Congress Gets the OK to Look at Trump’s Tax Returns

President Donald Trump speaks in the East Room of the White House about his judicial appointments on Nov. 6, 2019, in Washington. (AP Photo/Patrick Semansky)

WASHINGTON (CN) – On the first day of public hearings in the impeachment probe of President Donald Trump, the D.C. Circuit gave Congress the go-ahead to take a peek at the president’s tax returns.

With public hearings underway, President Trump faced an upset on Wednesday after the federal court granted Congress permission to seek access to eight years of his tax filings.

A three-judge-panel in October rejected Trump’s request to bar Congress from subpoenaing the records from his accounting firm Mazars USA and his attorneys pined for a full panel to rehear the case.

On Wednesday, the federal appeals court responded by upholding the earlier decision to affirm Congress’ authority to request tax information and denied the requested rehearing.

D.C. Circuit Judges Karen LeCraft Henderson, a Bush appointee, and Trump nominees Gregory Katsas and Neomi Rao disagreed with Wednesday’s order —they would prefer to grant the president’s petition for a rehearing.

Judge Rao said the subpoena Congress was allowed to issue by a lower court, which was upheld on Wednesday, is unprecedented.

“The Committee exceeded its constitutional authority when it issued a legislative subpoena investigating whether the President broke the law,” wrote Rao in a dissenting opinion, adding, “Investigations of impeachable offenses simply are not, and never have been, within the legislative power because impeachment is a separate judicial power vested in Congress. The panel’s analysis of these issues misapprehends the gravamen of the Committee’s subpoena and glosses over the difficult questions it raises for the separation of powers.”

This separation-of-powers debate takes matters one step closer to a Supreme Court hearing, as Trump’s attorneys have publicly promised to pursue.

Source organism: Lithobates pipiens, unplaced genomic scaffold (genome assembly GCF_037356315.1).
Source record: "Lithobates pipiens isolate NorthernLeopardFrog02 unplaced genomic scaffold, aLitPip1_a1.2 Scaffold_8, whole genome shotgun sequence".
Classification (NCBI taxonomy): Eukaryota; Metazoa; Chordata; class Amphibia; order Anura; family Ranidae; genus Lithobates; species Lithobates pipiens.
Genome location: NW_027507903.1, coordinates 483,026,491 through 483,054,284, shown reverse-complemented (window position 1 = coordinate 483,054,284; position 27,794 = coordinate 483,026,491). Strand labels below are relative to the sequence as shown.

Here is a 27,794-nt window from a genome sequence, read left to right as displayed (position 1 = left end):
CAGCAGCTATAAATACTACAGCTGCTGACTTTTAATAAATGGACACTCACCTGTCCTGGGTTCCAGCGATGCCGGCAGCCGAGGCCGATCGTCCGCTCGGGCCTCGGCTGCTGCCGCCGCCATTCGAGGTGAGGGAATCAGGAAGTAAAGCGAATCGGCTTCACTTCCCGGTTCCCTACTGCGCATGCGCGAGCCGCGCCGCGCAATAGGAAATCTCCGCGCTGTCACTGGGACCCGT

“The Constitution and our historical practice draw a sharp line between the legislative and judicial powers of Congress. By upholding this subpoena, the panel opinion has shifted the balance of power between Congress and the President and allowed a congressional committee to circumvent the careful process of impeachment,” Rao wrote Wednesday.

“Contrary to the President’s arguments, the Committee possesses authority under both the House Rules and the Constitution to issue the subpoena, and Mazars must comply,” wrote Judge David Tatel, a Clinton nominee.

The dissenting judges say this case involves personal records and no executive privilege assertion on the part of the president, which renders it a different issue than the current impeachment inquiry.

“Thus, the scope of required disclosure is determined not by neutral judges applying some form of rule-based interest balancing, but by the whim of Congress—the President’s constitutional rival for political power—or even, as in this case, by one committee of one House of Congress,” Kastas wrote.

“On the one hand, this case does not implicate the President’s need to secure candid advice from close governmental advisors—the interest supporting a presidential communications privilege covering various official-capacity records,” Kastas wrote.

On the other hand, the unavailability of that privilege “creates an open season on the President’s personal records,” according to Kastas.

“If the competing opinions here demonstrate anything, it is that this case presents exceptionally important questions regarding the separation of powers among Congress, the Executive Branch, and the Judiciary,” wrote Kastas, who was joined by Henderson in a written dissent on Wednesday.

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